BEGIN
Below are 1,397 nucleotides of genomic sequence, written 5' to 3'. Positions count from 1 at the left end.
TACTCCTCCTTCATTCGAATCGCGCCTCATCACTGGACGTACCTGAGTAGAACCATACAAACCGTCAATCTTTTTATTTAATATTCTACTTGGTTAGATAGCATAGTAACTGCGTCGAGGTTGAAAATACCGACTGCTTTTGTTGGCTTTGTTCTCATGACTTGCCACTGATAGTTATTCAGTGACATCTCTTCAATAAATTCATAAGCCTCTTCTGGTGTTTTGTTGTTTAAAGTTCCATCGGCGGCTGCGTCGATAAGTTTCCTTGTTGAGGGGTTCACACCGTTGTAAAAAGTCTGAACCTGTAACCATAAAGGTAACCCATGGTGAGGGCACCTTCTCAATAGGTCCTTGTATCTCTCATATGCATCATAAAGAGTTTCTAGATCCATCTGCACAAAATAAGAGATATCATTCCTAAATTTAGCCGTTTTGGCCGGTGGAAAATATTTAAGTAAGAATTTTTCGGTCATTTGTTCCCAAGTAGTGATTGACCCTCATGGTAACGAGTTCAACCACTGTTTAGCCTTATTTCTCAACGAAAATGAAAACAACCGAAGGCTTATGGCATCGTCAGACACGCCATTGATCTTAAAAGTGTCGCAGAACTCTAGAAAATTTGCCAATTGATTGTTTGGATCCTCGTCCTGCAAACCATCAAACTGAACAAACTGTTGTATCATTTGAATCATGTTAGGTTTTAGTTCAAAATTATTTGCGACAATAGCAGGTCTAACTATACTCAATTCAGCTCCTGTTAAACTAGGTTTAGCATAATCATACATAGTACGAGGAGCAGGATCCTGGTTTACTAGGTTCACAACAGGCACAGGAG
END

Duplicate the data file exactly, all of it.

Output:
Below are 1,397 nucleotides of genomic sequence, written 5' to 3'. Positions count from 1 at the left end.
TACTCCTCCTTCATTCGAATCGCGCCTCATCACTGGACGTACCTGAGTAGAACCATACAAACCGTCAATCTTTTTATTTAATATTCTACTTGGTTAGATAGCATAGTAACTGCGTCGAGGTTGAAAATACCGACTGCTTTTGTTGGCTTTGTTCTCATGACTTGCCACTGATAGTTATTCAGTGACATCTCTTCAATAAATTCATAAGCCTCTTCTGGTGTTTTGTTGTTTAAAGTTCCATCGGCGGCTGCGTCGATAAGTTTCCTTGTTGAGGGGTTCACACCGTTGTAAAAAGTCTGAACCTGTAACCATAAAGGTAACCCATGGTGAGGGCACCTTCTCAATAGGTCCTTGTATCTCTCATATGCATCATAAAGAGTTTCTAGATCCATCTGCACAAAATAAGAGATATCATTCCTAAATTTAGCCGTTTTGGCCGGTGGAAAATATTTAAGTAAGAATTTTTCGGTCATTTGTTCCCAAGTAGTGATTGACCCTCATGGTAACGAGTTCAACCACTGTTTAGCCTTATTTCTCAACGAAAATGAAAACAACCGAAGGCTTATGGCATCGTCAGACACGCCATTGATCTTAAAAGTGTCGCAGAACTCTAGAAAATTTGCCAATTGATTGTTTGGATCCTCGTCCTGCAAACCATCAAACTGAACAAACTGTTGTATCATTTGAATCATGTTAGGTTTTAGTTCAAAATTATTTGCGACAATAGCAGGTCTAACTATACTCAATTCAGCTCCTGTTAAACTAGGTTTAGCATAATCATACATAGTACGAGGAGCAGGATCCTGGTTTACTAGGTTCACAACAGGCACAGGAG